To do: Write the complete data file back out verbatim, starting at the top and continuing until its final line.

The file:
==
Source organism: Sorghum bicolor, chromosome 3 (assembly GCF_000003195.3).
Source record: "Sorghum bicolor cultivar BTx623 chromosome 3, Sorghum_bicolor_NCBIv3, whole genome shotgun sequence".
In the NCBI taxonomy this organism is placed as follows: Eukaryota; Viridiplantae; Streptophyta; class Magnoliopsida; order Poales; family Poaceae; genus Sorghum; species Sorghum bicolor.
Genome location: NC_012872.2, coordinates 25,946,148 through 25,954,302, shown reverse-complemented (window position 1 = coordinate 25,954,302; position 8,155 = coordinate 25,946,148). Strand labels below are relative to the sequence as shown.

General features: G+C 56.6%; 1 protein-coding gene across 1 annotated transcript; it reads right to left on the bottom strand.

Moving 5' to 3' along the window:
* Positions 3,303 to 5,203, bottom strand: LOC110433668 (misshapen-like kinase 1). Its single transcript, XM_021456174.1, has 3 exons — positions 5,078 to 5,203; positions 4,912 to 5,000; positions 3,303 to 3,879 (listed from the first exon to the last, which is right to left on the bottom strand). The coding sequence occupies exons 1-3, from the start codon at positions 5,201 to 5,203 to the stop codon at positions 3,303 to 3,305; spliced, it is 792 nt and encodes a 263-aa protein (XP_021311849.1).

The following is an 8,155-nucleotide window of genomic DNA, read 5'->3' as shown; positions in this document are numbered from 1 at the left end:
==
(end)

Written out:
Source organism: Sorghum bicolor, chromosome 3 (assembly GCF_000003195.3).
Source record: "Sorghum bicolor cultivar BTx623 chromosome 3, Sorghum_bicolor_NCBIv3, whole genome shotgun sequence".
In the NCBI taxonomy this organism is placed as follows: Eukaryota; Viridiplantae; Streptophyta; class Magnoliopsida; order Poales; family Poaceae; genus Sorghum; species Sorghum bicolor.
Genome location: NC_012872.2, coordinates 25,946,148 through 25,954,302, shown reverse-complemented (window position 1 = coordinate 25,954,302; position 8,155 = coordinate 25,946,148). Strand labels below are relative to the sequence as shown.

General features: G+C 56.6%; 1 protein-coding gene across 1 annotated transcript; it reads right to left on the bottom strand.

Moving 5' to 3' along the window:
* Positions 3,303 to 5,203, bottom strand: LOC110433668 (misshapen-like kinase 1). Its single transcript, XM_021456174.1, has 3 exons — positions 5,078 to 5,203; positions 4,912 to 5,000; positions 3,303 to 3,879 (listed from the first exon to the last, which is right to left on the bottom strand). The coding sequence occupies exons 1-3, from the start codon at positions 5,201 to 5,203 to the stop codon at positions 3,303 to 3,305; spliced, it is 792 nt and encodes a 263-aa protein (XP_021311849.1).

The following is an 8,155-nucleotide window of genomic DNA, read 5'->3' as shown; positions in this document are numbered from 1 at the left end: